Copywriting was a natural fit; however, Pat was unsure how to begin her business. Nearly a decade ago, she found the boost she needed by investing in AWAI’s Accelerated Program for Six-Figure Copywriting, the program that has launched hundreds of copywriting careers.
When Pat made the decision to invest, she was all in, diligently completing every exercise. As the fall approached, her husband urged her to attend AWAI’s flagship annual event, the FastTrack to Copywriting Success Bootcamp and Job Fair, but she wasn’t sure.
“I almost didn’t go to that first Bootcamp,” she recalls. “I had just purchased the basic copywriting course and didn’t feel ready for the ‘big time’ but I went anyway – and I’m glad I did.”
At Bootcamp, Pat discovered the missing pieces in her writing career thus far: the know-how to write promotional copy, a network of support and much-needed confidence. Several connections made at Bootcamp led to writing assignments, for AWAI and copywriting legend Bob Bly.
Her first freelance project came soon after, serendipitously. The owner of a martial arts studio in her city, Tucson, called because Pat had written an award-winning martial arts-themed novel for youth years earlier, called A Bundle of Sticks. In the conversation, he mentioned he really needed to do a fundraiser – the perfect opportunity for Pat to use her new copywriting skills.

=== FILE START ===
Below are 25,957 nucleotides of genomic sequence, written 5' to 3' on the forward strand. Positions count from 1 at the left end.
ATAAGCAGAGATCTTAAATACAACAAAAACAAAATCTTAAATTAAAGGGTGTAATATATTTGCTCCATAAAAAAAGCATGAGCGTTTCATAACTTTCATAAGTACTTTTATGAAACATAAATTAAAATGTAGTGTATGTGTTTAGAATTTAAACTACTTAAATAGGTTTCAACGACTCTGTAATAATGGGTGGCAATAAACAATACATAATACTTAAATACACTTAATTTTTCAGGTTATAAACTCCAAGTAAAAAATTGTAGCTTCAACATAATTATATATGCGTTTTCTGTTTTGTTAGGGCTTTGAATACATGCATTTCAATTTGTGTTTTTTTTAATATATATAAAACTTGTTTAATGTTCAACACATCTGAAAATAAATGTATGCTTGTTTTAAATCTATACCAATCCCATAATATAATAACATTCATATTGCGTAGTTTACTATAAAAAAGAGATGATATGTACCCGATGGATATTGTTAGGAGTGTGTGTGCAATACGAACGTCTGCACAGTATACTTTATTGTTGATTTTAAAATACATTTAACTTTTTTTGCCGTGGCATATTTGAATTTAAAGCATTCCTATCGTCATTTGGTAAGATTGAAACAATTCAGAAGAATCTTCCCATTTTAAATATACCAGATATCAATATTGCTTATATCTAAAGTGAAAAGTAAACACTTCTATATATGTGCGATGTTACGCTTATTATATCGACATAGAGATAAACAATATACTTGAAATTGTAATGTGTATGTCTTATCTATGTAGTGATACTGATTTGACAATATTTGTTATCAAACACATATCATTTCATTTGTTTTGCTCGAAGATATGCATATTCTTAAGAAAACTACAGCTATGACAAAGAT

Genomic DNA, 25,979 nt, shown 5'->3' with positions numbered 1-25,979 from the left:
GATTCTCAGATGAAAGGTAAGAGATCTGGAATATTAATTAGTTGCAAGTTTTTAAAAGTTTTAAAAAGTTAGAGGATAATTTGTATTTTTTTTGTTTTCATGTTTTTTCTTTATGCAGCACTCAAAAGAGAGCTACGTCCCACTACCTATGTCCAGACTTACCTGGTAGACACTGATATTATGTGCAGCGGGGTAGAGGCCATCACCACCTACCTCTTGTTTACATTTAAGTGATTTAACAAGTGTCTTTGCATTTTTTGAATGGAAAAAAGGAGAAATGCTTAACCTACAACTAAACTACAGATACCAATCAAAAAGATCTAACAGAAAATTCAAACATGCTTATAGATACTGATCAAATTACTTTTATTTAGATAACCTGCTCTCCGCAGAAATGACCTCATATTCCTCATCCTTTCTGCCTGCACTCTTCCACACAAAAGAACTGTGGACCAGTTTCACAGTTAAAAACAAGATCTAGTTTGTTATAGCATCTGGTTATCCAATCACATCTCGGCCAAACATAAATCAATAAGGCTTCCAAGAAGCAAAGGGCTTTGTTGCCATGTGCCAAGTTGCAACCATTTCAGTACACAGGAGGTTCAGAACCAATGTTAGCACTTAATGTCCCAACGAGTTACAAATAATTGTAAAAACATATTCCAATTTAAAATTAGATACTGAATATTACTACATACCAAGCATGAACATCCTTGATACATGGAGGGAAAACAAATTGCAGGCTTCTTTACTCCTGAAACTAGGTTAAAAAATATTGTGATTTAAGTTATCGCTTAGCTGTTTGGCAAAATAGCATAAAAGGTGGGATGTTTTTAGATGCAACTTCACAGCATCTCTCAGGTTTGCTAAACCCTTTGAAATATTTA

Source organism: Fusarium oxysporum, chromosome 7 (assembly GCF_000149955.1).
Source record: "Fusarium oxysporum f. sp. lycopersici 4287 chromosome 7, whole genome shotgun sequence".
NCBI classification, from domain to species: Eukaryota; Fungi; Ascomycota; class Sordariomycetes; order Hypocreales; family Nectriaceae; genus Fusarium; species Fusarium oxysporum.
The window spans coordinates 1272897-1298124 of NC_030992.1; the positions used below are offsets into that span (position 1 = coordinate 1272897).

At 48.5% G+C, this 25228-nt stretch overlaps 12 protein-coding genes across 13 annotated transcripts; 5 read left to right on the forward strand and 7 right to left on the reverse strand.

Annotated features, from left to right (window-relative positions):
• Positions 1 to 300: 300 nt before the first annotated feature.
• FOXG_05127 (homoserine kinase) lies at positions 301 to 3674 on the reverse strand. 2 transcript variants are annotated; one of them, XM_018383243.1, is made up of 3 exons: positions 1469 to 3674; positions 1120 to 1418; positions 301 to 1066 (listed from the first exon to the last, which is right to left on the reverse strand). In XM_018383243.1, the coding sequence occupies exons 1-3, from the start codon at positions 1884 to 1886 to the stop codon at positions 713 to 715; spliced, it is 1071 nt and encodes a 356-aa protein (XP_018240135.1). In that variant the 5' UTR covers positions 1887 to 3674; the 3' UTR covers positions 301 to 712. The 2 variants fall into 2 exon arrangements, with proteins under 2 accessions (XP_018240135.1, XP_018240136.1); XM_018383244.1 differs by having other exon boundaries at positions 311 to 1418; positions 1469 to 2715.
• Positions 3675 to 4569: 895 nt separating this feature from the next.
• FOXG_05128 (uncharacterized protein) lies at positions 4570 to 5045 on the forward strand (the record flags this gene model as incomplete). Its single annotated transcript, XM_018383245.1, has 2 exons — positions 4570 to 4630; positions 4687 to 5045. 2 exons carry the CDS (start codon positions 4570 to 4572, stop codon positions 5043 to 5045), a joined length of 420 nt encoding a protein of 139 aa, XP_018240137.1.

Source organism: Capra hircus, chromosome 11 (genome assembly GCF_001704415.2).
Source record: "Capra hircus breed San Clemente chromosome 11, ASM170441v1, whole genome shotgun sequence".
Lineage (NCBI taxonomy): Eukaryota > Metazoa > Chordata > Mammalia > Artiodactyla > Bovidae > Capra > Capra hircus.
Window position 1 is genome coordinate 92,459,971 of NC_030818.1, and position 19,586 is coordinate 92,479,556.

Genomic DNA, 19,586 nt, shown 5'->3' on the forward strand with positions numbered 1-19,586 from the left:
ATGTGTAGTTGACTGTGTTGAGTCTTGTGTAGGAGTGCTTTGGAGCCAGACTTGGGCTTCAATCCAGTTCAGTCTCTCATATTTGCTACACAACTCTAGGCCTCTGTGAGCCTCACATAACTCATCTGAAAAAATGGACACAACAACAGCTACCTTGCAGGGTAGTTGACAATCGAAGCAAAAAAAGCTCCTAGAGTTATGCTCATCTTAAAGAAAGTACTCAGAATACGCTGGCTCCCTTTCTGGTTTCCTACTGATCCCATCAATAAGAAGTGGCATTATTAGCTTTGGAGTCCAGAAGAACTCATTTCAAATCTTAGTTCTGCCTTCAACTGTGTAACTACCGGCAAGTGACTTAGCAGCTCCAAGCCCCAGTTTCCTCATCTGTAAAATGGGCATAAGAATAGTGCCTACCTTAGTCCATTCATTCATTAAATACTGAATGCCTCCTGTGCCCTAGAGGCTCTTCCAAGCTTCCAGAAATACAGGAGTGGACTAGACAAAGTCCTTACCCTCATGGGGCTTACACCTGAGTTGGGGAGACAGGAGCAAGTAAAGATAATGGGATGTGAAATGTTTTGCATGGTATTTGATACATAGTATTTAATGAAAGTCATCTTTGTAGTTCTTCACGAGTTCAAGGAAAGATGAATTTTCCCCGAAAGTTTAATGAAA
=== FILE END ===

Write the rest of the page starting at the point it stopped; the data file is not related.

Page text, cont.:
Pat shared her fundraising appeal with AWAI, which then hired her to write a promotion for Bootcamp, one that authentically detailed her own Bootcamp experience. What happened next surprised Pat most of all. Her promo was the most successful of that year, leading AWAI to name her the winner of its $10K Challenge. Every year, AWAI tests numerous promotions written by members, and based on results, selects one person to receive additional contracted assignments from AWAI valued at $10,000.
“Winning the $10K Challenge was my Cinderella moment,” Pat said. “But confidence plus a number of clients who came my way after the win proved to be the true value over time.”
Occasionally on a random Tuesday, she’ll see a promotion she’s written land in her inbox and feel the thrill of success again.
A Virtual Mastermind Group